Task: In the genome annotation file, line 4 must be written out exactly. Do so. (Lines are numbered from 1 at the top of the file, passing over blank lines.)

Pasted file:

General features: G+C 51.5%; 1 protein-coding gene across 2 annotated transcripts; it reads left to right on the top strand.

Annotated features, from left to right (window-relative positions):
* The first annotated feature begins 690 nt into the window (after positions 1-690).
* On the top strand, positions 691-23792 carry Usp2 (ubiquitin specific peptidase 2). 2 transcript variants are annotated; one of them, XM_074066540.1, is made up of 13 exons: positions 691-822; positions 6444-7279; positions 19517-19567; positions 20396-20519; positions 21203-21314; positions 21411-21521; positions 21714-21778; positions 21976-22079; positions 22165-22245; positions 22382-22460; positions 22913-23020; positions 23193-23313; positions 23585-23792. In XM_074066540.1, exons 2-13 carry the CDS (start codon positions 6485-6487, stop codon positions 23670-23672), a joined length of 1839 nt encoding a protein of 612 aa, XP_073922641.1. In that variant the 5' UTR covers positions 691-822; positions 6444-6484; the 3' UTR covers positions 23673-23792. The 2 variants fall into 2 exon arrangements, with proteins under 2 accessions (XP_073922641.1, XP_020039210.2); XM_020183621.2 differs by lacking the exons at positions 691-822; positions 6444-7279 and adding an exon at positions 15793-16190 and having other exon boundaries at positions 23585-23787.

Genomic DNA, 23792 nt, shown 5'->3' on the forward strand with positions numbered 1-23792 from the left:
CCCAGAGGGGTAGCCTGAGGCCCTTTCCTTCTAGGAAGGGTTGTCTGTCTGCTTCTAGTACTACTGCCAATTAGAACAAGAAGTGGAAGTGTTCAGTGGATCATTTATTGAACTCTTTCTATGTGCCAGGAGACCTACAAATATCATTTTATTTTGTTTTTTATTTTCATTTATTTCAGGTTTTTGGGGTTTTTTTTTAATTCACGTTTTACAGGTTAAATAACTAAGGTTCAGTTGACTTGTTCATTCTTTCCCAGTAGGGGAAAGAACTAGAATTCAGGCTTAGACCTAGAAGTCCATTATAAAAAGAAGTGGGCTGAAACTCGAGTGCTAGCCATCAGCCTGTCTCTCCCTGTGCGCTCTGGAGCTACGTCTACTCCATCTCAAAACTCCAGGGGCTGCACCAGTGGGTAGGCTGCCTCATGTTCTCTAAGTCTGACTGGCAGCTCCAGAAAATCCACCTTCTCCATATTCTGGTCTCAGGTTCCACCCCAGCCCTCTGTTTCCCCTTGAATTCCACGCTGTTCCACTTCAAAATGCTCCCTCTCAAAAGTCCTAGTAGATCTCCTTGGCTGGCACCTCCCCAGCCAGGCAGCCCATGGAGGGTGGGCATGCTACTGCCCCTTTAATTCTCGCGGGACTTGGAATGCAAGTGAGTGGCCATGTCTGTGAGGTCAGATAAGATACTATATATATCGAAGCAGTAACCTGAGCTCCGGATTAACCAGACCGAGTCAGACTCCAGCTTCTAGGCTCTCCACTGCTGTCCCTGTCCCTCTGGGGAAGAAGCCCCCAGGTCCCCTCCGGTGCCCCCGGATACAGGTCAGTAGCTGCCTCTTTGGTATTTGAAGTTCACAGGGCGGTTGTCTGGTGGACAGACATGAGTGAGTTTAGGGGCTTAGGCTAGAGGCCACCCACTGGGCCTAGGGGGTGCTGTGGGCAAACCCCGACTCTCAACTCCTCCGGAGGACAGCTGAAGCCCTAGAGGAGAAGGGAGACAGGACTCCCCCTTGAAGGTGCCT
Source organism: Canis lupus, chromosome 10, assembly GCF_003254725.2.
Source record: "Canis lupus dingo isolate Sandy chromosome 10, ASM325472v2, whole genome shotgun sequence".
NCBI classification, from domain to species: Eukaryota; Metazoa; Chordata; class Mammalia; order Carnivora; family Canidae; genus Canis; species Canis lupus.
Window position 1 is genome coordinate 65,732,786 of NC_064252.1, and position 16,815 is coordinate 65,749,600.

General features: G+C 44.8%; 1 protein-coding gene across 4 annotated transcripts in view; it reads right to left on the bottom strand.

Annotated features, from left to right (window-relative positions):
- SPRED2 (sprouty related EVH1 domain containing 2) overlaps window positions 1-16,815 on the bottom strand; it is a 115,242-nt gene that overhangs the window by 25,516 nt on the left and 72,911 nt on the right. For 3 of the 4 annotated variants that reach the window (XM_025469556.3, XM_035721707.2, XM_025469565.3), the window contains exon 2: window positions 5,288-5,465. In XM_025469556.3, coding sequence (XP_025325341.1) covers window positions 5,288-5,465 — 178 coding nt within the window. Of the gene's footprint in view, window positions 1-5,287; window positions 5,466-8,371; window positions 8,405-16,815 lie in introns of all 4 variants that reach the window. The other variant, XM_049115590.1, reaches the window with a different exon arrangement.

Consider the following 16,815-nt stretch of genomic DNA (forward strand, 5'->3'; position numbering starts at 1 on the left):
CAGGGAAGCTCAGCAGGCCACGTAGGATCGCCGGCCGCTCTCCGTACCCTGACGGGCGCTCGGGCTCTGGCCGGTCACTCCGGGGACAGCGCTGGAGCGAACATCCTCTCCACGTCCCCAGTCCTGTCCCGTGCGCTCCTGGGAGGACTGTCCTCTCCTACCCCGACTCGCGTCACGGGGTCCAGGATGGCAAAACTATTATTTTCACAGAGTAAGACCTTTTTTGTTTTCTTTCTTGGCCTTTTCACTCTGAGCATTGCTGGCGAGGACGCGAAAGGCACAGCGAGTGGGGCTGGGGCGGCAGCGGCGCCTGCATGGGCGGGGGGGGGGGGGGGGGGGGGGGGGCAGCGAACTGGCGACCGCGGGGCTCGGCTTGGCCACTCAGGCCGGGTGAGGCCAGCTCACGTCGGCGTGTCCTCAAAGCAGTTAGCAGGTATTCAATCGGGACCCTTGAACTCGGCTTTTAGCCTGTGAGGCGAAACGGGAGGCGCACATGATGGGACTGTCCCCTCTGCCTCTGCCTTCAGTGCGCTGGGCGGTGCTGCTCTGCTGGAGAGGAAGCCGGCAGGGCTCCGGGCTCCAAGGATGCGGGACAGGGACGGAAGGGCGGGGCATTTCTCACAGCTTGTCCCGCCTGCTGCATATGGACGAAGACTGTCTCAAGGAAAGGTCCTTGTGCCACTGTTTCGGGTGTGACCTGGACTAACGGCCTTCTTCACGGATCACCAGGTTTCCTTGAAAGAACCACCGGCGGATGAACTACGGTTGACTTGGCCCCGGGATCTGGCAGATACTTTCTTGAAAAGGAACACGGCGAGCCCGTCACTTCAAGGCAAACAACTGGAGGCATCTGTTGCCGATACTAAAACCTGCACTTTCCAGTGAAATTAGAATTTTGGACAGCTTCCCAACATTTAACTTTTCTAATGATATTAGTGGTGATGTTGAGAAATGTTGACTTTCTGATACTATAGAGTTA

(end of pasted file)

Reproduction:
* On the top strand, positions 691-23792 carry Usp2 (ubiquitin specific peptidase 2). 2 transcript variants are annotated; one of them, XM_074066540.1, is made up of 13 exons: positions 691-822; positions 6444-7279; positions 19517-19567; positions 20396-20519; positions 21203-21314; positions 21411-21521; positions 21714-21778; positions 21976-22079; positions 22165-22245; positions 22382-22460; positions 22913-23020; positions 23193-23313; positions 23585-23792. In XM_074066540.1, exons 2-13 carry the CDS (start codon positions 6485-6487, stop codon positions 23670-23672), a joined length of 1839 nt encoding a protein of 612 aa, XP_073922641.1. In that variant the 5' UTR covers positions 691-822; positions 6444-6484; the 3' UTR covers positions 23673-23792. The 2 variants fall into 2 exon arrangements, with proteins under 2 accessions (XP_073922641.1, XP_020039210.2); XM_020183621.2 differs by lacking the exons at positions 691-822; positions 6444-7279 and adding an exon at positions 15793-16190 and having other exon boundaries at positions 23585-23787.